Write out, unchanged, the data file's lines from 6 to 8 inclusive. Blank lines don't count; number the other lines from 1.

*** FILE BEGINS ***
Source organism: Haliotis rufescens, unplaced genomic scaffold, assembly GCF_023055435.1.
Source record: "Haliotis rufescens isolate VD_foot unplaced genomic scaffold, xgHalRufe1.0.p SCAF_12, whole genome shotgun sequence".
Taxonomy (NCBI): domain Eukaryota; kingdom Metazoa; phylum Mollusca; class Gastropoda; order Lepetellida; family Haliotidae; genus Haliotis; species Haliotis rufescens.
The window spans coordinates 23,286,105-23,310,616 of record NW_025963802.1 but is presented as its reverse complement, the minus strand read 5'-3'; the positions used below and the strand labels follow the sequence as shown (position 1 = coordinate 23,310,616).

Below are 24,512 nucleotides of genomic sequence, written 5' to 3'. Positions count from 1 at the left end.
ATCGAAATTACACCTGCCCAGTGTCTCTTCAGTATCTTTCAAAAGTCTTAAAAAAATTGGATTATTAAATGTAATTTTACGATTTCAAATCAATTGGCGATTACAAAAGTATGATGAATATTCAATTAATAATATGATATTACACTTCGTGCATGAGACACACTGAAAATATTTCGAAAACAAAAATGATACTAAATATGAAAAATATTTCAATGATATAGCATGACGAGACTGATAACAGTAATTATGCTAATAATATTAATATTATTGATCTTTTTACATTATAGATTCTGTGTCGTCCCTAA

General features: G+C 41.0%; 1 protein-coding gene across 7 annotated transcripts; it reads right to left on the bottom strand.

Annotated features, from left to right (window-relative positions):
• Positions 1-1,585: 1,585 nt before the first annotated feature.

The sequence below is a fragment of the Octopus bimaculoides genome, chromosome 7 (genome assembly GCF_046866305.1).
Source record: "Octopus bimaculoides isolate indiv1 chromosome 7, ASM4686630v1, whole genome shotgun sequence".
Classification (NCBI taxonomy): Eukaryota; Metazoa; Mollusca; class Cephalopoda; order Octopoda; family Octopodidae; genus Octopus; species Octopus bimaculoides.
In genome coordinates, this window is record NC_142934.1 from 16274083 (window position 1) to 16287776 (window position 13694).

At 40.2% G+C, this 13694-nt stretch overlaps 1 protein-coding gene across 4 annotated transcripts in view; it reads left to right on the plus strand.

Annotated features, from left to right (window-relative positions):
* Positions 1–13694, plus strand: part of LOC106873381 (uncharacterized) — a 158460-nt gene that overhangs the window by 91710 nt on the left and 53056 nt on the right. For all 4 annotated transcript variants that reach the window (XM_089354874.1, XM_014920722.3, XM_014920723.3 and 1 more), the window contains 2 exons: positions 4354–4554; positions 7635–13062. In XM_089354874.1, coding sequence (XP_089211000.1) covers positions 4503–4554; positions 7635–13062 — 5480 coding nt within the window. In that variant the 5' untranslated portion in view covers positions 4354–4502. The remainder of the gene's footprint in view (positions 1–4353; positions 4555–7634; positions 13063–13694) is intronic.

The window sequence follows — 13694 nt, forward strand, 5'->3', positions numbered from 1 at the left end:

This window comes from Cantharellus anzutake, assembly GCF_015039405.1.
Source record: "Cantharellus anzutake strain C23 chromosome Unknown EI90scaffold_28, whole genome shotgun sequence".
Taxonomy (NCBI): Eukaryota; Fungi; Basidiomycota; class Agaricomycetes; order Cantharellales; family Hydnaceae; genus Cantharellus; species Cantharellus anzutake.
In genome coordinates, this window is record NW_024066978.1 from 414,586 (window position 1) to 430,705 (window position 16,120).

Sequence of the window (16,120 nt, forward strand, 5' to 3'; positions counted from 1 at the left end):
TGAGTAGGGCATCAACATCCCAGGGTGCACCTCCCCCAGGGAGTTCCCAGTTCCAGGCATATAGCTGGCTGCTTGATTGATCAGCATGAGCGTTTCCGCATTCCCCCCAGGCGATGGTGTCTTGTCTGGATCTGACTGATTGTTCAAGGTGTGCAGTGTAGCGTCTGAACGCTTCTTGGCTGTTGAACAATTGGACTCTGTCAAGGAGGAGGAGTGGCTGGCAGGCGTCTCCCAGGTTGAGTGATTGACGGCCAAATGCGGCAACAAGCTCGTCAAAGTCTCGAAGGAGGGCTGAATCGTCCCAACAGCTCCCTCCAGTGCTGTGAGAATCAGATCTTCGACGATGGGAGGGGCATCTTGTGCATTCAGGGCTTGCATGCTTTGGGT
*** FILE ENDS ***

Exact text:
ATCGAAATTACACCTGCCCAGTGTCTCTTCAGTATCTTTCAAAAGTCTTAAAAAAATTGGATTATTAAATGTAATTTTACGATTTCAAATCAATTGGCGATTACAAAAGTATGATGAATATTCAATTAATAATATGATATTACACTTCGTGCATGAGACACACTGAAAATATTTCGAAAACAAAAATGATACTAAATATGAAAAATATTTCAATGATATAGCATGACGAGACTGATAACAGTAATTATGCTAATAATATTAATATTATTGATCTTTTTACATTATAGATTCTGTGTCGTCCCTAA

General features: G+C 41.0%; 1 protein-coding gene across 7 annotated transcripts; it reads right to left on the bottom strand.

Annotated features, from left to right (window-relative positions):